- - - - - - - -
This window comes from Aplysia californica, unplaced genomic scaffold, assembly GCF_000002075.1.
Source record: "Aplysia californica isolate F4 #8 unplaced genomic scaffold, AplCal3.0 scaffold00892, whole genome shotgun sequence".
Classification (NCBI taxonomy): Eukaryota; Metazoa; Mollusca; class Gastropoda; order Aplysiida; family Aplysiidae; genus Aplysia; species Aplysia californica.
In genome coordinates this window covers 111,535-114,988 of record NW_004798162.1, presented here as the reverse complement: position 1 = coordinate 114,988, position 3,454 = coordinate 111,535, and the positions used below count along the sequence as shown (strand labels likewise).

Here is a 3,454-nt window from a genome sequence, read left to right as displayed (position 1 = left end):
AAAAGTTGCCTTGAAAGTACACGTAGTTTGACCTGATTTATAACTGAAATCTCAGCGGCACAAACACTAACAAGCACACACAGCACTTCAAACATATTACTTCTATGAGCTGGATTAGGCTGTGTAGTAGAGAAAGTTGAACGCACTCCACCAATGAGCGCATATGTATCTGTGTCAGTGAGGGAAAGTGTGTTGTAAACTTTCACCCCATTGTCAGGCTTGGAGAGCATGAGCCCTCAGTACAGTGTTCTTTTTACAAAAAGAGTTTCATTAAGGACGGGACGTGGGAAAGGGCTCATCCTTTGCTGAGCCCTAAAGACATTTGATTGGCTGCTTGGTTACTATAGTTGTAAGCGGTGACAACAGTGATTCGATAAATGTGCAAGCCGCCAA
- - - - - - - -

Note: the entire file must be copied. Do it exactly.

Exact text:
This window comes from Aplysia californica, unplaced genomic scaffold, assembly GCF_000002075.1.
Source record: "Aplysia californica isolate F4 #8 unplaced genomic scaffold, AplCal3.0 scaffold00892, whole genome shotgun sequence".
Classification (NCBI taxonomy): Eukaryota; Metazoa; Mollusca; class Gastropoda; order Aplysiida; family Aplysiidae; genus Aplysia; species Aplysia californica.
In genome coordinates this window covers 111,535-114,988 of record NW_004798162.1, presented here as the reverse complement: position 1 = coordinate 114,988, position 3,454 = coordinate 111,535, and the positions used below count along the sequence as shown (strand labels likewise).

Here is a 3,454-nt window from a genome sequence, read left to right as displayed (position 1 = left end):
AAAAGTTGCCTTGAAAGTACACGTAGTTTGACCTGATTTATAACTGAAATCTCAGCGGCACAAACACTAACAAGCACACACAGCACTTCAAACATATTACTTCTATGAGCTGGATTAGGCTGTGTAGTAGAGAAAGTTGAACGCACTCCACCAATGAGCGCATATGTATCTGTGTCAGTGAGGGAAAGTGTGTTGTAAACTTTCACCCCATTGTCAGGCTTGGAGAGCATGAGCCCTCAGTACAGTGTTCTTTTTACAAAAAGAGTTTCATTAAGGACGGGACGTGGGAAAGGGCTCATCCTTTGCTGAGCCCTAAAGACATTTGATTGGCTGCTTGGTTACTATAGTTGTAAGCGGTGACAACAGTGATTCGATAAATGTGCAAGCCGCCAA